Creating case studies should be at the top of your “to-do” list if you need content that turns B2B leads into customers.
According to the Content Marketing Institute, 40% of B2B marketers said that case studies are the #1 type of content for converting late-stage leads.
Although case studies are effective, you may struggle to get them produced. Many B2B marketers have a hard time finding customers who are willing to share their stories.
You’ve probably heard many reasons why customers won’t participate in a case study.
One of the most common reasons is that it’s against their company policies. They may need to adhere to regulations that make it impossible for them to discuss their challenges and successes publicly. Or their legal teams might veto all case study requests, as they don’t like to disclose their third-party vendors.
Some companies say “no” to success stories because they want to keep their internal processes, technologies, and best practices private. They fear that their competitors will read about what they are doing and then steal their ideas.
Other customers may believe that they are too busy to take part in a case study. They often think that the process is long, complicated, and too much work.
In some of these instances, your customers might agree to a case study if you don’t name their company. But a case study without names and direct quotes can appear fake. It’s better to put your “nameless” customers on hold and find others who are happy to share their experiences.
Finding happy customers to share their stories isn’t as hard as you may think. You just need to reach out at the key moments when they are primed to say “yes.” Ask a customer for a case study immediately after they:
Many B2B marketers approach case studies from a “what’s in it for me” perspective. They want great content that will fill their editorial calendars and drive sales.
But you also must consider what’s in it for your customers.
Here are three secrets to getting customers to say “yes” to your case studies:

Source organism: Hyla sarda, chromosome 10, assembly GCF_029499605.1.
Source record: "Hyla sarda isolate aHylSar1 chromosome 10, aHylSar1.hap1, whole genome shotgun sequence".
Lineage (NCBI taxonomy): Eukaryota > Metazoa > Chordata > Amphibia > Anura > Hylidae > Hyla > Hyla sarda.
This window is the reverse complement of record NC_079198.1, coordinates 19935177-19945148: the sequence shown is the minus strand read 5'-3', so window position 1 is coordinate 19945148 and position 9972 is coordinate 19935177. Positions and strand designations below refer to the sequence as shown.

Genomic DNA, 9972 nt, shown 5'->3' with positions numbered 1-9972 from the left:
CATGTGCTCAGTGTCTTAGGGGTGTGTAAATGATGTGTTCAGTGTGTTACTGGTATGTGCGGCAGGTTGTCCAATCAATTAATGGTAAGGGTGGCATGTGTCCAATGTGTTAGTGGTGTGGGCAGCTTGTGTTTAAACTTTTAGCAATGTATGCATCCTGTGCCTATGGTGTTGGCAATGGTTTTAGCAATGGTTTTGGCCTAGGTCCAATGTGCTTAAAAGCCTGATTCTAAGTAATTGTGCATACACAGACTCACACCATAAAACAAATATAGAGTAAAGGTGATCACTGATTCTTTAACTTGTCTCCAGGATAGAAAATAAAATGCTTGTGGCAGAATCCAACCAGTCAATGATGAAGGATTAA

Let your customers know that you will do everything you can to make them look good. For example, you can help them:
Your customers will want to know how you will use their success stories. Be sure to send them a release form that describes all of the details. Also, send them samples of your other case studies so that they can visualize their final story.
Tell your customers that they won’t need to devote tons of time to your case study—just 45 minutes for the interview. Mention that your copywriter will write their story, and the only thing they’ll need to do is give their final approval.
Also remember to prep your customer for an interview so that they don’t feel ambushed by questions they weren’t expecting.
Let your customer know the types of questions you will ask and what success metrics you would like them to collect. That way, they can look up the data in advance and won’t need to dig around for additional information after the interview. Collecting this information before the interview allows you to complete your case studies faster, as you won’t need to wait for vital data.
Just don’t send customers all of your questions in advance. Some customers may prefer to complete your form instead of attending the interview. Your case study will be more compelling if you interview your customer and ask follow-up questions as they share their story.
It won’t be long before you have a wealth of case studies that helps you turn leads into customers.
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